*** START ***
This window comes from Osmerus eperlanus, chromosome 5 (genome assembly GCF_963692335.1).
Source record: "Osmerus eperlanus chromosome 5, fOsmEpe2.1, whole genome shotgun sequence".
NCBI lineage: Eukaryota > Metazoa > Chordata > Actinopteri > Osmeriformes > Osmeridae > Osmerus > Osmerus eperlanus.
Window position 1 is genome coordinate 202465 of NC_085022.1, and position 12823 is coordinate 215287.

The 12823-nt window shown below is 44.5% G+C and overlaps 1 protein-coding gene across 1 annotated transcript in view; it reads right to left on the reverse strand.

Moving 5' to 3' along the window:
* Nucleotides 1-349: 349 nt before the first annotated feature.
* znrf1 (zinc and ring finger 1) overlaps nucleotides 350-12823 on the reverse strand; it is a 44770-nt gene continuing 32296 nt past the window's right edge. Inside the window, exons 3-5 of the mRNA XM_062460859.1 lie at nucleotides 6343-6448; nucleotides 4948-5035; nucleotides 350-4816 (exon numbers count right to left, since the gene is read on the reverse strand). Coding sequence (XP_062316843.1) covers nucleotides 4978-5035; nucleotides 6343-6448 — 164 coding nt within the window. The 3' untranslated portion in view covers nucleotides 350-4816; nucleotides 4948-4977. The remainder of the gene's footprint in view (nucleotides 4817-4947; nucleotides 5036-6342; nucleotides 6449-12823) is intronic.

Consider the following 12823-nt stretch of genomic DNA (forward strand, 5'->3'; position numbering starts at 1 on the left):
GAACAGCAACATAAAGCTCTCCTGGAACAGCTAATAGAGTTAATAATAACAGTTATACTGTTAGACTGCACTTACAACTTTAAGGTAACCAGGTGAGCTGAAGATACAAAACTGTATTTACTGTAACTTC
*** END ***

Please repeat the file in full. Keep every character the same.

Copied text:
This window comes from Osmerus eperlanus, chromosome 5 (genome assembly GCF_963692335.1).
Source record: "Osmerus eperlanus chromosome 5, fOsmEpe2.1, whole genome shotgun sequence".
NCBI lineage: Eukaryota > Metazoa > Chordata > Actinopteri > Osmeriformes > Osmeridae > Osmerus > Osmerus eperlanus.
Window position 1 is genome coordinate 202465 of NC_085022.1, and position 12823 is coordinate 215287.

The 12823-nt window shown below is 44.5% G+C and overlaps 1 protein-coding gene across 1 annotated transcript in view; it reads right to left on the reverse strand.

Moving 5' to 3' along the window:
* Nucleotides 1-349: 349 nt before the first annotated feature.
* znrf1 (zinc and ring finger 1) overlaps nucleotides 350-12823 on the reverse strand; it is a 44770-nt gene continuing 32296 nt past the window's right edge. Inside the window, exons 3-5 of the mRNA XM_062460859.1 lie at nucleotides 6343-6448; nucleotides 4948-5035; nucleotides 350-4816 (exon numbers count right to left, since the gene is read on the reverse strand). Coding sequence (XP_062316843.1) covers nucleotides 4978-5035; nucleotides 6343-6448 — 164 coding nt within the window. The 3' untranslated portion in view covers nucleotides 350-4816; nucleotides 4948-4977. The remainder of the gene's footprint in view (nucleotides 4817-4947; nucleotides 5036-6342; nucleotides 6449-12823) is intronic.

Consider the following 12823-nt stretch of genomic DNA (forward strand, 5'->3'; position numbering starts at 1 on the left):
GAACAGCAACATAAAGCTCTCCTGGAACAGCTAATAGAGTTAATAATAACAGTTATACTGTTAGACTGCACTTACAACTTTAAGGTAACCAGGTGAGCTGAAGATACAAAACTGTATTTACTGTAACTTC